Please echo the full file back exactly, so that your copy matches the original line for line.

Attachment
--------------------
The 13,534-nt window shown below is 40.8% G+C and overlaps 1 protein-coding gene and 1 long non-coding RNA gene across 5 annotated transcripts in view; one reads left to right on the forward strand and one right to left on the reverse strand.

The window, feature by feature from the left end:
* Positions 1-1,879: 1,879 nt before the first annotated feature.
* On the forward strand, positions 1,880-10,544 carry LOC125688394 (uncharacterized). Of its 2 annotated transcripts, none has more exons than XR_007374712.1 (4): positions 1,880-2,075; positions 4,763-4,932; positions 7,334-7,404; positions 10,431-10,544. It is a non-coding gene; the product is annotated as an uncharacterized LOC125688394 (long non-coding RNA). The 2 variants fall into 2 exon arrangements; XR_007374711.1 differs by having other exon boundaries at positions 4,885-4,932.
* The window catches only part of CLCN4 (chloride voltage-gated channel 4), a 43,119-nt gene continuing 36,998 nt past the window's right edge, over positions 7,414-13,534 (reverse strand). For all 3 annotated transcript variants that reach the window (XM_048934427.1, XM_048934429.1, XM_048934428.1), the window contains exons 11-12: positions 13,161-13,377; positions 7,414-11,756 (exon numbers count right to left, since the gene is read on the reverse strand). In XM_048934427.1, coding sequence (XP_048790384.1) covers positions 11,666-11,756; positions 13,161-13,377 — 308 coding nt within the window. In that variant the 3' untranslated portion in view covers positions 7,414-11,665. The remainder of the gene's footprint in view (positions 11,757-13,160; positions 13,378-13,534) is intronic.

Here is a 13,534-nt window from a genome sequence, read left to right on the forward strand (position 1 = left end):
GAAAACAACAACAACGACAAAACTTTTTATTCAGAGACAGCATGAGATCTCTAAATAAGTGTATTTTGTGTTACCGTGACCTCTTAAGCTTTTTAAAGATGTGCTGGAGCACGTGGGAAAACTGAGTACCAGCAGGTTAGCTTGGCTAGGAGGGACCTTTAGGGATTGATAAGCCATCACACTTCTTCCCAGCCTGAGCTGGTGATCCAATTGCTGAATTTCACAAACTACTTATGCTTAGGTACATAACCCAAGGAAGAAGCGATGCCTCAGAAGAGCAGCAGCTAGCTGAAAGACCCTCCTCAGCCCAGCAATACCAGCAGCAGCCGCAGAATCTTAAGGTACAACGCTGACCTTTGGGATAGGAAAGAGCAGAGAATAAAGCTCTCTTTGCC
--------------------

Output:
The 13,534-nt window shown below is 40.8% G+C and overlaps 1 protein-coding gene and 1 long non-coding RNA gene across 5 annotated transcripts in view; one reads left to right on the forward strand and one right to left on the reverse strand.

The window, feature by feature from the left end:
* Positions 1-1,879: 1,879 nt before the first annotated feature.
* On the forward strand, positions 1,880-10,544 carry LOC125688394 (uncharacterized). Of its 2 annotated transcripts, none has more exons than XR_007374712.1 (4): positions 1,880-2,075; positions 4,763-4,932; positions 7,334-7,404; positions 10,431-10,544. It is a non-coding gene; the product is annotated as an uncharacterized LOC125688394 (long non-coding RNA). The 2 variants fall into 2 exon arrangements; XR_007374711.1 differs by having other exon boundaries at positions 4,885-4,932.
* The window catches only part of CLCN4 (chloride voltage-gated channel 4), a 43,119-nt gene continuing 36,998 nt past the window's right edge, over positions 7,414-13,534 (reverse strand). For all 3 annotated transcript variants that reach the window (XM_048934427.1, XM_048934429.1, XM_048934428.1), the window contains exons 11-12: positions 13,161-13,377; positions 7,414-11,756 (exon numbers count right to left, since the gene is read on the reverse strand). In XM_048934427.1, coding sequence (XP_048790384.1) covers positions 11,666-11,756; positions 13,161-13,377 — 308 coding nt within the window. In that variant the 3' untranslated portion in view covers positions 7,414-11,665. The remainder of the gene's footprint in view (positions 11,757-13,160; positions 13,378-13,534) is intronic.

Here is a 13,534-nt window from a genome sequence, read left to right on the forward strand (position 1 = left end):
GAAAACAACAACAACGACAAAACTTTTTATTCAGAGACAGCATGAGATCTCTAAATAAGTGTATTTTGTGTTACCGTGACCTCTTAAGCTTTTTAAAGATGTGCTGGAGCACGTGGGAAAACTGAGTACCAGCAGGTTAGCTTGGCTAGGAGGGACCTTTAGGGATTGATAAGCCATCACACTTCTTCCCAGCCTGAGCTGGTGATCCAATTGCTGAATTTCACAAACTACTTATGCTTAGGTACATAACCCAAGGAAGAAGCGATGCCTCAGAAGAGCAGCAGCTAGCTGAAAGACCCTCCTCAGCCCAGCAATACCAGCAGCAGCCGCAGAATCTTAAGGTACAACGCTGACCTTTGGGATAGGAAAGAGCAGAGAATAAAGCTCTCTTTGCC